We have just studied that the fusion of a sperm with an ovum (or egg) is called fertilisation. Now, the ovum (or egg cell) is made in the body of the female animal. So, the fertilisation of an egg by a sperm can takes place either inside the body of the female animal or outside its body. This leads to two modes of (fertilisation in animals: internal fertilisation and external fertilisation.
The fertilisation which occurs inside the female body is called internal fertilisation. In internal fertilisation, the female animal’s eggs are fertilised by sperms inside her body. In mammals (including human beings), birds and reptiles, the fertilisation occurs inside the female body. In other words, internal fertilisation takes place in mammals (including human beings), birds and reptiles.
In internal fertilisation, the male animal puts his sperms into the female animal’s body. This transfer of sperms from the testes oil the male animal into female animal’s body occurs at the time of copulation (or mating). Copulation is act by which the male animal transfers his sperms into the female animal’s body.
During copulation, very large numbers of sperms are discharged into the female body. These sperms fertilise the eggs inside body. For example, during copulation a man puts his sperms inside a woman’s body through and or called penis. These sperms then fertilise the egg inside the woman’s body. So, this is a case of internal fertilisation.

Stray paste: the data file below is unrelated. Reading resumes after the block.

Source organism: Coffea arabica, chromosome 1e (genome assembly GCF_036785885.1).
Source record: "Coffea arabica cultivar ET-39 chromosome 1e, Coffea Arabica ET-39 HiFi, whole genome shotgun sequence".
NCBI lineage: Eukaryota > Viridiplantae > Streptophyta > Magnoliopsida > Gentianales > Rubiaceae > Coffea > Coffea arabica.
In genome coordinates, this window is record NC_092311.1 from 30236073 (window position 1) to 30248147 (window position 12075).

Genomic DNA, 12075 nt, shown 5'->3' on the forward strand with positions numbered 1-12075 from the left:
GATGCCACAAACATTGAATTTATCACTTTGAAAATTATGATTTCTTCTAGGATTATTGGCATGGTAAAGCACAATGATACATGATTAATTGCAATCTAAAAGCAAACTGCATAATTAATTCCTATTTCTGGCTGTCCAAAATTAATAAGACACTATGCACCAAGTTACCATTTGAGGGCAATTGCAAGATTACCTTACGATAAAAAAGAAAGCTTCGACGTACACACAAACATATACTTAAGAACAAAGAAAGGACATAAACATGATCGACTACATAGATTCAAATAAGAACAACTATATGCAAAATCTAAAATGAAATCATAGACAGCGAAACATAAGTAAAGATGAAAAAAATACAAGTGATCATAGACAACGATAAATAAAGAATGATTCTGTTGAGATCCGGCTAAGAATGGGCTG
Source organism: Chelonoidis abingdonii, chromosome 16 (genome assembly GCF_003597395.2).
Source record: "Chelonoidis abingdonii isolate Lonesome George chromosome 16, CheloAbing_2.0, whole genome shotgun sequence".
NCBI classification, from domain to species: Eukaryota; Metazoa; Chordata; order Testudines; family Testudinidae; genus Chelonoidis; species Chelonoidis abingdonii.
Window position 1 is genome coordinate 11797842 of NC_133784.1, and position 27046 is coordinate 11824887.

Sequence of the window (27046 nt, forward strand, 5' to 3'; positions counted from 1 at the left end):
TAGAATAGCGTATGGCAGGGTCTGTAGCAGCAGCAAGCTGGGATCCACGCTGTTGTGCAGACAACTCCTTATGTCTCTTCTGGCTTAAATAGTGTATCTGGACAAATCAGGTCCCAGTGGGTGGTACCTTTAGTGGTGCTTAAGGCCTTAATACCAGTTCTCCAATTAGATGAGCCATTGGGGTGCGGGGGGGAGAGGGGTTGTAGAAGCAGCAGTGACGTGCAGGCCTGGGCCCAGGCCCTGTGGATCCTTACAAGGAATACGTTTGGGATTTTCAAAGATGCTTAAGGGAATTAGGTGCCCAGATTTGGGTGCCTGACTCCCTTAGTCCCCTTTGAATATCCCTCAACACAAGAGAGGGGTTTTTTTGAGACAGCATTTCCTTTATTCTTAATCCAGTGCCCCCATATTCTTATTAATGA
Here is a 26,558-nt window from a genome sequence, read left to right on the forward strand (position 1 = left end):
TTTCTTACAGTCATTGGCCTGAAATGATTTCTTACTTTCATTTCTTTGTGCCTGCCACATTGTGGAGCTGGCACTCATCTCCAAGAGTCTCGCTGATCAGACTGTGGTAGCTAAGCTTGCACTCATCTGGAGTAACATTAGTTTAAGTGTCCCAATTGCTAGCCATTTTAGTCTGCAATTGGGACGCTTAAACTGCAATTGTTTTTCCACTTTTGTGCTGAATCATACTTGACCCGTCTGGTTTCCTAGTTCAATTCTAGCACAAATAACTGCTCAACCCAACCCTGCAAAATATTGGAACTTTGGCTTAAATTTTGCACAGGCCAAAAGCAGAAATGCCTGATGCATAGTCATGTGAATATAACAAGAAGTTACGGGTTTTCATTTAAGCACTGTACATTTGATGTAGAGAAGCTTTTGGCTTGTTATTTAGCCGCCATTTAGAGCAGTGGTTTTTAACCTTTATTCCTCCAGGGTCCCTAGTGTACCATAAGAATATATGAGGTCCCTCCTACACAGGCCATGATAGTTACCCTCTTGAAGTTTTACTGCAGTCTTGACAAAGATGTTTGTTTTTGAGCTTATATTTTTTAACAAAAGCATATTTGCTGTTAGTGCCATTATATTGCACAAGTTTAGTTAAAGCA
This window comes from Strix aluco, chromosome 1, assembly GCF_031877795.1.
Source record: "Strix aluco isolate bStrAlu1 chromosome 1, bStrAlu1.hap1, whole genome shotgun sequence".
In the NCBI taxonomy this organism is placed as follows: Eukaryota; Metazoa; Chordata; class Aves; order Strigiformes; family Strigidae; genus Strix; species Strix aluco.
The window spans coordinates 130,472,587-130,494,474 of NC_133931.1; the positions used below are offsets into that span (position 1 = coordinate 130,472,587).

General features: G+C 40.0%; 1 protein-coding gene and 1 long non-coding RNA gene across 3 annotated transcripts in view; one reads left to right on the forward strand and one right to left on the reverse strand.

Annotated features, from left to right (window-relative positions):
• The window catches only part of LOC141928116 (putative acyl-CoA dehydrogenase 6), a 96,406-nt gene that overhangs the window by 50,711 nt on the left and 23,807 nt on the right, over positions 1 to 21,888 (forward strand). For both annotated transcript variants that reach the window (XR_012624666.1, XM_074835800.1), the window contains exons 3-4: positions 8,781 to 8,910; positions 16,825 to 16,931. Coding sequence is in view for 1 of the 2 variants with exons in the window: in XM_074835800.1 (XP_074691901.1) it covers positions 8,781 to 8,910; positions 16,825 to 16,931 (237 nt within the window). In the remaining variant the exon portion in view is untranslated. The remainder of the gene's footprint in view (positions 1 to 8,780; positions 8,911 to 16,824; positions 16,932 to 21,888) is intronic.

The fertilisation which occurs outside the female body is called external fertilisation. In external fertilisation, the female animal’s eggs are fertilised by sperms outside its body. In amphibians (like frogs and toads) and fishes, the fertilisation of eggs occurs outside the female animal’s body.
In other words, in amphibians (like frogs and toads) and fishes, external fertilisation takes place. In external fertilisation, the male and female animals release their sperms and eggs in water where fertilisation takes place by collisions between sperms and eggs.
For example, the males and females of frogs and fishes release their sperms and eggs in water in which they live. The sperms then collide with the eggs and fertilise them outside the body of female frog or fish.
From the above discussion we conclude that there are two different modes of fertilisation in nature: internal fertilisation and external fertilisation. The fertilisation in humans, cats, dogs and birds are examples of internal fertilisation. The fertilisation in frogs and fishes are the examples of external fertilisation
We know that the new cell which is formed by fertilisation is called ‘zygote’. And this zygote then grows and develops into a full organism (or baby animal). The method in which a zygote grows and develops into a full organism also varies in different animals. For example, in human beings the zygote grows and develops into a baby inside the female body (mother’s body).
And then the mother gives birth to the baby. Just like humans, the animals like cats and dogs also give birth to their young ones. But the process is entirely different in the animals (like birds) which lay eggs.
For example, a hen sits on its fertilised eggs for a considerable time to give them warmth. During this period, the zygote grows and develops form a complete chick. This chick then comes out of the egg by breaking its shell. It is clear from discussion that all the organisms do not give birth to individuals like humans do.